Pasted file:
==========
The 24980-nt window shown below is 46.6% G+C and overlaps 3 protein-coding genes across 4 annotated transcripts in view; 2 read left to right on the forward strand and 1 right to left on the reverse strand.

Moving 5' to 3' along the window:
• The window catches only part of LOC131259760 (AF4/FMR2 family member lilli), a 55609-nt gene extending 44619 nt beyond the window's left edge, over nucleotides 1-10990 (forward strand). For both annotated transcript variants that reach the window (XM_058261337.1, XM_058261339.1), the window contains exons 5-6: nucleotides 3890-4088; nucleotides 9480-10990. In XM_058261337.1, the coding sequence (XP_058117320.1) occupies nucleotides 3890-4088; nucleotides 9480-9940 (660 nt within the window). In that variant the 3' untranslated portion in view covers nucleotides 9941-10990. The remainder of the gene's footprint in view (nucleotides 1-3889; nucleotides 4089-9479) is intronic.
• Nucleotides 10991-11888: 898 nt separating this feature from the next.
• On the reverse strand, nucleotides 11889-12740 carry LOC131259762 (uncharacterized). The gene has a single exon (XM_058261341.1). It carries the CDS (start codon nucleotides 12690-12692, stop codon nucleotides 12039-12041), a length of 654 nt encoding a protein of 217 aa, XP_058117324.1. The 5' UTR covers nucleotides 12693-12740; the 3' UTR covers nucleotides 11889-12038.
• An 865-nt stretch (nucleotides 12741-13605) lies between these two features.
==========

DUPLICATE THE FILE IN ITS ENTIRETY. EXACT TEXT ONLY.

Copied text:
The 24980-nt window shown below is 46.6% G+C and overlaps 3 protein-coding genes across 4 annotated transcripts in view; 2 read left to right on the forward strand and 1 right to left on the reverse strand.

Moving 5' to 3' along the window:
• The window catches only part of LOC131259760 (AF4/FMR2 family member lilli), a 55609-nt gene extending 44619 nt beyond the window's left edge, over nucleotides 1-10990 (forward strand). For both annotated transcript variants that reach the window (XM_058261337.1, XM_058261339.1), the window contains exons 5-6: nucleotides 3890-4088; nucleotides 9480-10990. In XM_058261337.1, the coding sequence (XP_058117320.1) occupies nucleotides 3890-4088; nucleotides 9480-9940 (660 nt within the window). In that variant the 3' untranslated portion in view covers nucleotides 9941-10990. The remainder of the gene's footprint in view (nucleotides 1-3889; nucleotides 4089-9479) is intronic.
• Nucleotides 10991-11888: 898 nt separating this feature from the next.
• On the reverse strand, nucleotides 11889-12740 carry LOC131259762 (uncharacterized). The gene has a single exon (XM_058261341.1). It carries the CDS (start codon nucleotides 12690-12692, stop codon nucleotides 12039-12041), a length of 654 nt encoding a protein of 217 aa, XP_058117324.1. The 5' UTR covers nucleotides 12693-12740; the 3' UTR covers nucleotides 11889-12038.
• An 865-nt stretch (nucleotides 12741-13605) lies between these two features.